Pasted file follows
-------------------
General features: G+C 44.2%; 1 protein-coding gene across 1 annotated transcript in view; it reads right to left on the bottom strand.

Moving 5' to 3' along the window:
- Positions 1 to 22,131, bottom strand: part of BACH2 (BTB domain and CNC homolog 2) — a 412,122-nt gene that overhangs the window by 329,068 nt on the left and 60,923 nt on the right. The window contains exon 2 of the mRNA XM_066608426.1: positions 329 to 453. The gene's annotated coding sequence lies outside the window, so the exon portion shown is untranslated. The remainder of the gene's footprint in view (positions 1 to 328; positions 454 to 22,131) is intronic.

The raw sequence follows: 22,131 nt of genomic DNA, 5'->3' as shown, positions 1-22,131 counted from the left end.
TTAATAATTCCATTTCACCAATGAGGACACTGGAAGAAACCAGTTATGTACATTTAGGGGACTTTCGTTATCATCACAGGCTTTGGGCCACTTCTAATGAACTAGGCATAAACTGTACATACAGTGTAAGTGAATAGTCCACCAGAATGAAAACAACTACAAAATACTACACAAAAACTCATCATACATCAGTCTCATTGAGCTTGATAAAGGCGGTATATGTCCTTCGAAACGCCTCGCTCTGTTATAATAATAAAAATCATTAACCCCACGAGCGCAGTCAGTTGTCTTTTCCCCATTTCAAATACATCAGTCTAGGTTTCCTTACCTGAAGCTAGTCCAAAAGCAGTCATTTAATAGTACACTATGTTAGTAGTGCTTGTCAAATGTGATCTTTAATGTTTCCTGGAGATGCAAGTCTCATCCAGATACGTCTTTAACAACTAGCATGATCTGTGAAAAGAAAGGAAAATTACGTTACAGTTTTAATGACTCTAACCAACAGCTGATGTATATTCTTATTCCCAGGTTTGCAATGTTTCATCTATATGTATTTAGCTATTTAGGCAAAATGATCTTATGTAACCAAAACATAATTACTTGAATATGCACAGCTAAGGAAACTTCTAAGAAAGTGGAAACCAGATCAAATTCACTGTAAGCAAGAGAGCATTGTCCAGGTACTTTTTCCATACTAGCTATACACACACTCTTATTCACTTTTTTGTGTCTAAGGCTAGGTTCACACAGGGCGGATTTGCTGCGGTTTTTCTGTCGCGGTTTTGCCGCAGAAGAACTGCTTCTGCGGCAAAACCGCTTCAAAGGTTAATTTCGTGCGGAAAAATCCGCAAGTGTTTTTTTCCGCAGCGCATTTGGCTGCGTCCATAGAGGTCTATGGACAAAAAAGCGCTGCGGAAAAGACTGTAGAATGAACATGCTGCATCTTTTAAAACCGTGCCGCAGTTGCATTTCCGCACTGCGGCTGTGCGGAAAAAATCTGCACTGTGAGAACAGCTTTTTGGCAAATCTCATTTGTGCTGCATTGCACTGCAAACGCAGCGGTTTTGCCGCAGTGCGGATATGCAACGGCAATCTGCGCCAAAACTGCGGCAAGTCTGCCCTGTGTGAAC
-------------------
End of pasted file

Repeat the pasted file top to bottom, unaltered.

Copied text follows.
General features: G+C 44.2%; 1 protein-coding gene across 1 annotated transcript in view; it reads right to left on the bottom strand.

Moving 5' to 3' along the window:
- Positions 1 to 22,131, bottom strand: part of BACH2 (BTB domain and CNC homolog 2) — a 412,122-nt gene that overhangs the window by 329,068 nt on the left and 60,923 nt on the right. The window contains exon 2 of the mRNA XM_066608426.1: positions 329 to 453. The gene's annotated coding sequence lies outside the window, so the exon portion shown is untranslated. The remainder of the gene's footprint in view (positions 1 to 328; positions 454 to 22,131) is intronic.

The raw sequence follows: 22,131 nt of genomic DNA, 5'->3' as shown, positions 1-22,131 counted from the left end.
TTAATAATTCCATTTCACCAATGAGGACACTGGAAGAAACCAGTTATGTACATTTAGGGGACTTTCGTTATCATCACAGGCTTTGGGCCACTTCTAATGAACTAGGCATAAACTGTACATACAGTGTAAGTGAATAGTCCACCAGAATGAAAACAACTACAAAATACTACACAAAAACTCATCATACATCAGTCTCATTGAGCTTGATAAAGGCGGTATATGTCCTTCGAAACGCCTCGCTCTGTTATAATAATAAAAATCATTAACCCCACGAGCGCAGTCAGTTGTCTTTTCCCCATTTCAAATACATCAGTCTAGGTTTCCTTACCTGAAGCTAGTCCAAAAGCAGTCATTTAATAGTACACTATGTTAGTAGTGCTTGTCAAATGTGATCTTTAATGTTTCCTGGAGATGCAAGTCTCATCCAGATACGTCTTTAACAACTAGCATGATCTGTGAAAAGAAAGGAAAATTACGTTACAGTTTTAATGACTCTAACCAACAGCTGATGTATATTCTTATTCCCAGGTTTGCAATGTTTCATCTATATGTATTTAGCTATTTAGGCAAAATGATCTTATGTAACCAAAACATAATTACTTGAATATGCACAGCTAAGGAAACTTCTAAGAAAGTGGAAACCAGATCAAATTCACTGTAAGCAAGAGAGCATTGTCCAGGTACTTTTTCCATACTAGCTATACACACACTCTTATTCACTTTTTTGTGTCTAAGGCTAGGTTCACACAGGGCGGATTTGCTGCGGTTTTTCTGTCGCGGTTTTGCCGCAGAAGAACTGCTTCTGCGGCAAAACCGCTTCAAAGGTTAATTTCGTGCGGAAAAATCCGCAAGTGTTTTTTTCCGCAGCGCATTTGGCTGCGTCCATAGAGGTCTATGGACAAAAAAGCGCTGCGGAAAAGACTGTAGAATGAACATGCTGCATCTTTTAAAACCGTGCCGCAGTTGCATTTCCGCACTGCGGCTGTGCGGAAAAAATCTGCACTGTGAGAACAGCTTTTTGGCAAATCTCATTTGTGCTGCATTGCACTGCAAACGCAGCGGTTTTGCCGCAGTGCGGATATGCAACGGCAATCTGCGCCAAAACTGCGGCAAGTCTGCCCTGTGTGAAC